PC silliness puts the squeeze on common sense
This just in from the Has The World Gone Mad files: in Western Australia last Thursday, it emerged that a 12-year old girl had been given detention from a state primary school because she breached the ban on hugging fellow students.
The report read as follows.
“Amber Rove was punished at the Adam Road Primary School in Bunbury, south of Perth, for giving her friend a quick hug after the school bell rang. That violated the school’s no-hugging policy, a blanket rule which was brought in last year.
The WA Education Department confirmed the school’s policy. It was introduced after “excessive hugging” left some students with bruises and others feeling left out.”
It is hard to think of a sillier rule, nor one which so depressingly synthesises some of the key trends of the age when it comes to our treatment of kids. It has elements of cotton-wool molly-coddling, in that it’s an absurd over-reaction to low-level rough-house conduct where some of the kids have been giving each other boisterous bear hugs. It also suggests a degree of squeamish political correctness about the appropriateness of kids giving each other an innocent hug, creating an atmosphere of paranoia about sexualised conduct, which has the effect of confusing kids who are just being affectionate and kind to one another.
Sadly, this Western Australian school is alone in introducing such a rule. A couple of years ago the Largs Bay primary school near Port Adelaide banned year six and seven students from taking part in what it called “mixed-sex consensual hugging”, which is such an awkward jargon-laden description that it makes something innocent sound strangely explicit. Some of the parents contacted the media over the ban, which was apparently introduced after what was amusingly described as an “outbreak” of hugging when students were reunited after the two week school holidays. The hugging equivalent of the Ebola virus.
There was similar foolishness at Mt Martha Primary School in Victoria earlier this year when a ban was introduced not just on kids hugging but also high-fiving and even playing tag. In NSW, a school in my old suburb of Drummoyne banned hand-stands, somersaults and cartwheels, prompting heroic local mum Rebecca Chown to collect more than 250 signatures for a petition politely asking for the restoration of common sense.
The problem with all of these blanket bans is that they not only make mountains out of molehills, they also end up confusing kids about the appropriateness of perfectly normal behaviour, be it running around and getting the odd scratch on their knee, or putting their arm around their bestie. Surely the aforementioned schools would be best off taking action against individual students who are too rough, or senior primary kids who are genuinely overdoing it in the hugging department, rather than bringing in these ham-fisted PC rules which turn normal human behaviour into something undesirable.
I am certainly not having a crack at the individual teachers, and can even see how some principals end up feeling so paranoid about their duty of care, or so obliged to act on a complaint from an overly-protective or paranoid parent, that the end result is this kind of heavy-handed schoolyard regulation. For teachers their own conduct can often be misinterpreted and misconstrued. A mate of mine who is a teacher told me that he was politely admonished by a colleague for calling a young girl in his class “sweetheart” when she was upset about something and he was trying to cheer her up. It does seem overly paranoid, and suggests that teachers probably feel they should err on the side of caution by dramatically limiting their affection, even if a kid is sad and crying out for a friendly arm on their shoulder.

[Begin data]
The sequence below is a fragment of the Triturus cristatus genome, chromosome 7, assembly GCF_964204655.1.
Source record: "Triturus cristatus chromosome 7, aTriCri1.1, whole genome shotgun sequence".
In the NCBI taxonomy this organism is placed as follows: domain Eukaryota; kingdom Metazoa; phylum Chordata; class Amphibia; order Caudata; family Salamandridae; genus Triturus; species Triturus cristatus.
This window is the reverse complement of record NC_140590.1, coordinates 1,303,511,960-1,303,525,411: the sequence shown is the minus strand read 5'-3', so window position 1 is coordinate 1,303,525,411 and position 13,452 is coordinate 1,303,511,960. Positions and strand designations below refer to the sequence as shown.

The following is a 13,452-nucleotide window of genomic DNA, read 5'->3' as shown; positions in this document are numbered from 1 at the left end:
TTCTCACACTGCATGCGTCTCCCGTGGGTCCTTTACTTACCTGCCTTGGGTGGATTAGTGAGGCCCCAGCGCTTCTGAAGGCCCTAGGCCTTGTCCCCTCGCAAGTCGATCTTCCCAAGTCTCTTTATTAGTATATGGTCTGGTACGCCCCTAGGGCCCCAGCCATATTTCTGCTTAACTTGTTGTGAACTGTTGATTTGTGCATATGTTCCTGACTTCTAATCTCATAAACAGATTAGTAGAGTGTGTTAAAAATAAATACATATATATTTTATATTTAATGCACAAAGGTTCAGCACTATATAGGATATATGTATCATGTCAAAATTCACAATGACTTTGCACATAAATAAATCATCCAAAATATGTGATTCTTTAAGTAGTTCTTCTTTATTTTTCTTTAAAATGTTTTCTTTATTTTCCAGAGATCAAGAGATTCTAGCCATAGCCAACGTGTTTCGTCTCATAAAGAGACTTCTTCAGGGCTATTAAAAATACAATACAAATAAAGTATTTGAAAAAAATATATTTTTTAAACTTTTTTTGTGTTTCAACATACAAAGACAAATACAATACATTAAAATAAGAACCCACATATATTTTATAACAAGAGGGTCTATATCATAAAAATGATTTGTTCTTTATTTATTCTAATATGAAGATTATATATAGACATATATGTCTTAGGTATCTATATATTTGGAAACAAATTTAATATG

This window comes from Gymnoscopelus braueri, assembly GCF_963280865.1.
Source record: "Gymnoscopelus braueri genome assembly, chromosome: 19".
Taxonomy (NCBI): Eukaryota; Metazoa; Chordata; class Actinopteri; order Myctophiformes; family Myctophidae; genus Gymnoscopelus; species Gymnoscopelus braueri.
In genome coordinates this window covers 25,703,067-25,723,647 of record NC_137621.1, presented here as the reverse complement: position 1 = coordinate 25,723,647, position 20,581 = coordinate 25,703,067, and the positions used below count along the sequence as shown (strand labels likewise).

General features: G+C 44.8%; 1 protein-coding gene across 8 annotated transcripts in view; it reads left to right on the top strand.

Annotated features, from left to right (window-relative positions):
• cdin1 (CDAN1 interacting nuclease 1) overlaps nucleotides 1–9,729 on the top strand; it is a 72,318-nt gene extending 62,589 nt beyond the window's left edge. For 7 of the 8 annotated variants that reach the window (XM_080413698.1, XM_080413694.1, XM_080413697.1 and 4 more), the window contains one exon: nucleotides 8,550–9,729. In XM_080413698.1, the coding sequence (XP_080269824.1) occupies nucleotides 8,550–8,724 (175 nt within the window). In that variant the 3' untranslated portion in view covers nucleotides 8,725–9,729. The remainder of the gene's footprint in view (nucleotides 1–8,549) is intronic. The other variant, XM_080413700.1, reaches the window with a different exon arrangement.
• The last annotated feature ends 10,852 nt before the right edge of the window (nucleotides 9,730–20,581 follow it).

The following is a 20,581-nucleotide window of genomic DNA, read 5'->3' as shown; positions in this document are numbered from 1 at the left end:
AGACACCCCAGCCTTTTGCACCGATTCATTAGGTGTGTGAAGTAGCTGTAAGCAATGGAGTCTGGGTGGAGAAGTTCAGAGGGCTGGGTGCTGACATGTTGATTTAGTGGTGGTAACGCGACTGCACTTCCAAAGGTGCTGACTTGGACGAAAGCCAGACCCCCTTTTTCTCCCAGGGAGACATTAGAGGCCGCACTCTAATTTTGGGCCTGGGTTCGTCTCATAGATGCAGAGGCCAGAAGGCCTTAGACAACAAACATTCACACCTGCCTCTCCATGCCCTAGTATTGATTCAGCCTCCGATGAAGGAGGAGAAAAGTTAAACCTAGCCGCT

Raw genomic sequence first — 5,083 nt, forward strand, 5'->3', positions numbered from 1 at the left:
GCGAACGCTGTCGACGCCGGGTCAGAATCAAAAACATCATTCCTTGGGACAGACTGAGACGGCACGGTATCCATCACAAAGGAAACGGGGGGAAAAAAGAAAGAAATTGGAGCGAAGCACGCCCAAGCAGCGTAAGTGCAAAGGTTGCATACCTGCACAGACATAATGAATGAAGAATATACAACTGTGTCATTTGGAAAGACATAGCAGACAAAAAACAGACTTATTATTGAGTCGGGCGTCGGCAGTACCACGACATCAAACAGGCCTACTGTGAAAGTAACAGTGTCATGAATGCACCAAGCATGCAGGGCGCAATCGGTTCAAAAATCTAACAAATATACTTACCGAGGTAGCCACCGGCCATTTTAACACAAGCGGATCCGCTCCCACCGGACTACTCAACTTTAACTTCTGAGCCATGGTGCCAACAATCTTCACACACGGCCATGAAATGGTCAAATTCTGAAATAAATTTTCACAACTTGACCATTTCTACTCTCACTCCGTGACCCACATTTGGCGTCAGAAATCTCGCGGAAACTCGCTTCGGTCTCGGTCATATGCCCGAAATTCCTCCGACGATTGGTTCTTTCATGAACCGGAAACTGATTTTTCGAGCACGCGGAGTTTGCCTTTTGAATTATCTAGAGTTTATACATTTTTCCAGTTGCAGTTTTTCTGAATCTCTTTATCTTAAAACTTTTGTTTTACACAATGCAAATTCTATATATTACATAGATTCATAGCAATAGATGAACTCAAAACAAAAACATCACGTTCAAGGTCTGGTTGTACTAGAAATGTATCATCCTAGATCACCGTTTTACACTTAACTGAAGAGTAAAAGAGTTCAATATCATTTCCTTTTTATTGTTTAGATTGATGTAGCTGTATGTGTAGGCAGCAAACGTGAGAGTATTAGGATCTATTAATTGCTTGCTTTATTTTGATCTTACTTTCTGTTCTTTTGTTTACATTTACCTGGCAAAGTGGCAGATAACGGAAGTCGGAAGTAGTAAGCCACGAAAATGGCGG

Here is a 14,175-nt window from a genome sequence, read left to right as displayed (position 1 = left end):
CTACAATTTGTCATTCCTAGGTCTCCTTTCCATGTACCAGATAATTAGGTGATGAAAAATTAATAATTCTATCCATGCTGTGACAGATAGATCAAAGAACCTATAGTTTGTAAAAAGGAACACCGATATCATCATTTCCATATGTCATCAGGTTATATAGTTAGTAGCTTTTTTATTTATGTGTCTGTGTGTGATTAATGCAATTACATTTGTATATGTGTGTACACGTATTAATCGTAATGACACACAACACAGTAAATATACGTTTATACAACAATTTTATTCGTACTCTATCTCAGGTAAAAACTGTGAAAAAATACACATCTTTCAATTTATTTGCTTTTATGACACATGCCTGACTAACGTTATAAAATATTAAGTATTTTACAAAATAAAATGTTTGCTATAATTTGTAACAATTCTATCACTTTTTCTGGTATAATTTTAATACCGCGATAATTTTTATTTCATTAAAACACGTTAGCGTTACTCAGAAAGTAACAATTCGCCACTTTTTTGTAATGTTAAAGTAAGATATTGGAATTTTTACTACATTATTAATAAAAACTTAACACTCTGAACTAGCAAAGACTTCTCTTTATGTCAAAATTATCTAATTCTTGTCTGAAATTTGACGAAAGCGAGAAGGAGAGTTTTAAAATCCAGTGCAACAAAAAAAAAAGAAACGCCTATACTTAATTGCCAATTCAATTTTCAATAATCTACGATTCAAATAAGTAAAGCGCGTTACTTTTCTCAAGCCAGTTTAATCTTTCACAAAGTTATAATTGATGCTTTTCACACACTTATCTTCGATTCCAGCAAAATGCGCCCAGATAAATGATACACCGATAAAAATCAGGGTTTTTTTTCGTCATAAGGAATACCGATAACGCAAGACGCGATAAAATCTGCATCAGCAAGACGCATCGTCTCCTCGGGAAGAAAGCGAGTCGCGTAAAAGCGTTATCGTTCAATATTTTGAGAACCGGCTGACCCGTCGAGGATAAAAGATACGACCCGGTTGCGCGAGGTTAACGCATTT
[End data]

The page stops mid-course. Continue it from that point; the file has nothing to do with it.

The paranoia goes beyond the teaching community and involves the parents themselves. A good workmate of mine had her girls’ sports day the other day, as did mine, and we were talking in the office about how her school had advised the parents that they were not allowed to walk around the oval taking photos of their children if they were in groups, but were to take them aside for individual shots. Pretty soon all the mums and dads in the office were rabbiting on with their own stories of how they really wanted to video their kids at their first swimming class, or similar, but felt like it was too dicey and didn’t do it.
This is a strangely paranoid age and is best summed up by the mother of young Amber Rove in Perth. The very level-headed mother of three Heidi Rome said she had no general complaints against the school, which she describes as excellent, and says that her daughter Amber is a bright young kid who is doing well academically and has a nice little circle of friends. These facts have left her all the more baffled by the rule, and her daughter’s punishment.
“Schools should be a comforting place for kids and be all warm and fuzzy,” Ms Rome said. “Hugging is a development thing and a social skill.”
“Why not teach children appropriate behaviour instead of banning hugs altogether? What is that teaching the children - that hugs are inappropriate and wrong?”
“It’s a really good school that’s just got a silly rule that I want to try and change.”
Read all about it
Up to the minute Twitter chatter
The latest and greatest
Good morning Punchers. After four years of excellent fun and great conversation, this is the final post…
I have had some close calls, one that involved what looked to me like an AK47 pointed my way, followed…
In a world in which there are still people who subscribe to the vile notion that certain victims of sexual…